It is important to cite your research sources to provide proper credit to those who have influenced your work. As listed on page 15 of the APA manual, "Researchers do not claim the words and ideas of another as their own; they give credit where credit is due (, Standard 8.11, Plagarism)." To understand plagiarism and self-plagiarism, see section 1.17, pp. 21 of the APA manual.
American Psychological Association. (2020). Publication Manual of the American Psychological Association (7th ed.). https://doi.org/10.1037/0000165-000
Whether you get your research from a database, blog, or generic website, you need to provide links that will help readers track back to your resources. Most URLs have a short life span so DOIs provide more stable links. If the resource moves to another URL on the internet, its DOI should direct a user to that new location.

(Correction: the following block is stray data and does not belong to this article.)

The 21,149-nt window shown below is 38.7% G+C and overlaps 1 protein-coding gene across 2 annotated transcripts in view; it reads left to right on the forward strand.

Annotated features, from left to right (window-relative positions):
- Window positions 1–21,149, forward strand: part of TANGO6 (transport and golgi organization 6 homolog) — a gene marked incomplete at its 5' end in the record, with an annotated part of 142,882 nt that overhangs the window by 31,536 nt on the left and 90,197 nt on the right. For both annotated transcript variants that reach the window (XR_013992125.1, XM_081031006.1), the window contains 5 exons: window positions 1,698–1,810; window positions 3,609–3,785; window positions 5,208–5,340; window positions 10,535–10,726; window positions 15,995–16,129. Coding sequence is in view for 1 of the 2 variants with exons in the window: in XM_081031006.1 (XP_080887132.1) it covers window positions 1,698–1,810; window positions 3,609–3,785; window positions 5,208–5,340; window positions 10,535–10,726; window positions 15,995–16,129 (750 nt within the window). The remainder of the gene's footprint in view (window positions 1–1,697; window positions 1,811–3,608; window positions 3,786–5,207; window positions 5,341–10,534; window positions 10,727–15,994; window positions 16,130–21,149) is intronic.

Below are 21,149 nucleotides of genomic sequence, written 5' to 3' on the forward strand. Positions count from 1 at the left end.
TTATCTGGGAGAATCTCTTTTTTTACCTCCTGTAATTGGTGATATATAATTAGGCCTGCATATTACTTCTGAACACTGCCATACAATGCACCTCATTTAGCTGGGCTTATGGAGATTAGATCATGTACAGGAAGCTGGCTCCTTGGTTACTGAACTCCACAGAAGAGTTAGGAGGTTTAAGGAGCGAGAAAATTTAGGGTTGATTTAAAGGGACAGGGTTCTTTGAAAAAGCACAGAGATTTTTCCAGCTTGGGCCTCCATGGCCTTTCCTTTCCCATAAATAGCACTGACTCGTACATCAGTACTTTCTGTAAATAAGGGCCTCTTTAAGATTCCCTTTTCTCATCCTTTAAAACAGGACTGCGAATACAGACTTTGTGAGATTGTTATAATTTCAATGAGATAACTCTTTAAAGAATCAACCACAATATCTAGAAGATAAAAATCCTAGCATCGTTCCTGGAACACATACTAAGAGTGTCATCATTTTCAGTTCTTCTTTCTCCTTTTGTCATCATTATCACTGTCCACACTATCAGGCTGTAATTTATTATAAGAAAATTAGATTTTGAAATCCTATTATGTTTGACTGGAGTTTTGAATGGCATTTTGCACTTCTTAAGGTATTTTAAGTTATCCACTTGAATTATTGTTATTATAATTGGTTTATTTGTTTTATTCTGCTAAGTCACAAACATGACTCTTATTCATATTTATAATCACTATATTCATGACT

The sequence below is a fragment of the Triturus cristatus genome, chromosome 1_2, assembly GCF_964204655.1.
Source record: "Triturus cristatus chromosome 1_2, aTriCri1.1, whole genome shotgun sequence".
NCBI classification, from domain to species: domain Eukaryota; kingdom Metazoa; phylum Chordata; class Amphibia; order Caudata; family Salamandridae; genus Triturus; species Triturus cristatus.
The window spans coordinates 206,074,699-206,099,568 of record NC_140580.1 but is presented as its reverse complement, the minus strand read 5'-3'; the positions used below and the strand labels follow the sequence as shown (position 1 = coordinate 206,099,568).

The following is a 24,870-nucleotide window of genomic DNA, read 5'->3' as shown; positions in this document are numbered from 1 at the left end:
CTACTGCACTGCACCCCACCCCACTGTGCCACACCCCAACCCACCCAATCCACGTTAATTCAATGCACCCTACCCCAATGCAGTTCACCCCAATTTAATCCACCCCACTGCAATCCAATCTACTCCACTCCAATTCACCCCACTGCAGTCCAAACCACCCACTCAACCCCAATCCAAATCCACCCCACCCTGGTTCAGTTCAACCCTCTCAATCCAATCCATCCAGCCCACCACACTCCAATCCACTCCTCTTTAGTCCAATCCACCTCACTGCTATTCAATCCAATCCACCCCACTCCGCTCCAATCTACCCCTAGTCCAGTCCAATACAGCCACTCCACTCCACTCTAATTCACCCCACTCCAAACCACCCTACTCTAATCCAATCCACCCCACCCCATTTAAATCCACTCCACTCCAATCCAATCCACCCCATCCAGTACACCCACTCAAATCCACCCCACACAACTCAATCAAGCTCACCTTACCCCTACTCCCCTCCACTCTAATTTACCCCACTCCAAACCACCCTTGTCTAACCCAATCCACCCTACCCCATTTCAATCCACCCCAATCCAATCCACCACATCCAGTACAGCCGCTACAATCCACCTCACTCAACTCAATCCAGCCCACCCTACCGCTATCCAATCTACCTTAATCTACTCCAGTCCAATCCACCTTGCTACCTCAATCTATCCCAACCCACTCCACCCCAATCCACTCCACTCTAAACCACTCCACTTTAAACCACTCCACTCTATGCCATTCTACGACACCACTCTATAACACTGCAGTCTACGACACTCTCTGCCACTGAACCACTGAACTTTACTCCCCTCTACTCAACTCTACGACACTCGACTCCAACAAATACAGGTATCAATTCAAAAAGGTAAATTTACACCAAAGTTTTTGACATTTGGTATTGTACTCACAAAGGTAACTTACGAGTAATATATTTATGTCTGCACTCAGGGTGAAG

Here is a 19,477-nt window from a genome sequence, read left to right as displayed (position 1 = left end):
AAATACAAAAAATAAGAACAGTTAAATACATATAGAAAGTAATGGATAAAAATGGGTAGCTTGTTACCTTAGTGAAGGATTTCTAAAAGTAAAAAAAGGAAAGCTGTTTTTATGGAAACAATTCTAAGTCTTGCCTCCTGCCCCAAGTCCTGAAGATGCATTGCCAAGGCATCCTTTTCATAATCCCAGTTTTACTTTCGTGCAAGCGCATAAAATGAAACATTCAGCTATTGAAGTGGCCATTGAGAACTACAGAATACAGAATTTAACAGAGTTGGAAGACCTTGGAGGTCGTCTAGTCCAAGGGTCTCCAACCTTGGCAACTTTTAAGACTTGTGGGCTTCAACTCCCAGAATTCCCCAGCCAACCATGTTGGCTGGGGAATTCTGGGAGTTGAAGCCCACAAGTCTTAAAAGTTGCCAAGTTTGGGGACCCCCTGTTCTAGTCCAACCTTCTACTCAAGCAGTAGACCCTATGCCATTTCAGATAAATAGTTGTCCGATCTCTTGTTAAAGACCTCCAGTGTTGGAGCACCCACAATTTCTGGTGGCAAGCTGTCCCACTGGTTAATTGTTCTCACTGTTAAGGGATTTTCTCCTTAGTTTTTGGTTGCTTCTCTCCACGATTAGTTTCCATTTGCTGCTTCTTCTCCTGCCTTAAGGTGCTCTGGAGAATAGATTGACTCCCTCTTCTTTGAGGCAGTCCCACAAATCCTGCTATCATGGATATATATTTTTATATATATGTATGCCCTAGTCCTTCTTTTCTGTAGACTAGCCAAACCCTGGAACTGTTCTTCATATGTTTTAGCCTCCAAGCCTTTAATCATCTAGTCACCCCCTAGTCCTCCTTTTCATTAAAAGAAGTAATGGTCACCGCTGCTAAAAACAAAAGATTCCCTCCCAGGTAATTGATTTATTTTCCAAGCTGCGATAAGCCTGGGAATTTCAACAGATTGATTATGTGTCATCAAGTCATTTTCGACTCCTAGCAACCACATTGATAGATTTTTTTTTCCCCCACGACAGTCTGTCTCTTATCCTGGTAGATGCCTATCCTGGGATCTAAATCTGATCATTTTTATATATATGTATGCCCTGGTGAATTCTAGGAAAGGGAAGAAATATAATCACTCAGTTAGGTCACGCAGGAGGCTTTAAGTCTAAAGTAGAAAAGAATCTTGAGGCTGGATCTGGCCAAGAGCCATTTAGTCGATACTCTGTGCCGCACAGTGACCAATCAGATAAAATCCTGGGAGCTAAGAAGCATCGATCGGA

See the APA manual, section 9.34 and 9.35, pp. 298-300 for more information regarding URLs and DOIs.
Sometimes, you can't find a particular piece of information for your reference, e.g. date. What do you do when information is missing? The APA Style Blog has a helpful chart, "How to Write an APA Style Reference When Information Is Missing" (http://blog.apastyle.org/files/missing-pieces---apa-style-reference-table.pdf), with tips.
You need to properly cite your sources whether you use their ideas, words, data, etc. The APA manual, chapter 8, 253-278, explains why and how you can credit your sources properly. Sometimes this even means crediting your source's sources! Crediting your sources consists of two parts: citing references in the text of your document and providing a full list of references.
Here's a quick guide on where to look in the APA manual for help:
The APA manual, chapter 10, pages 313-352, shows how to format a wide variety of research resources.
Here's the location of some common examples:
Make sure to check the entire chapter for a full list of reference examples.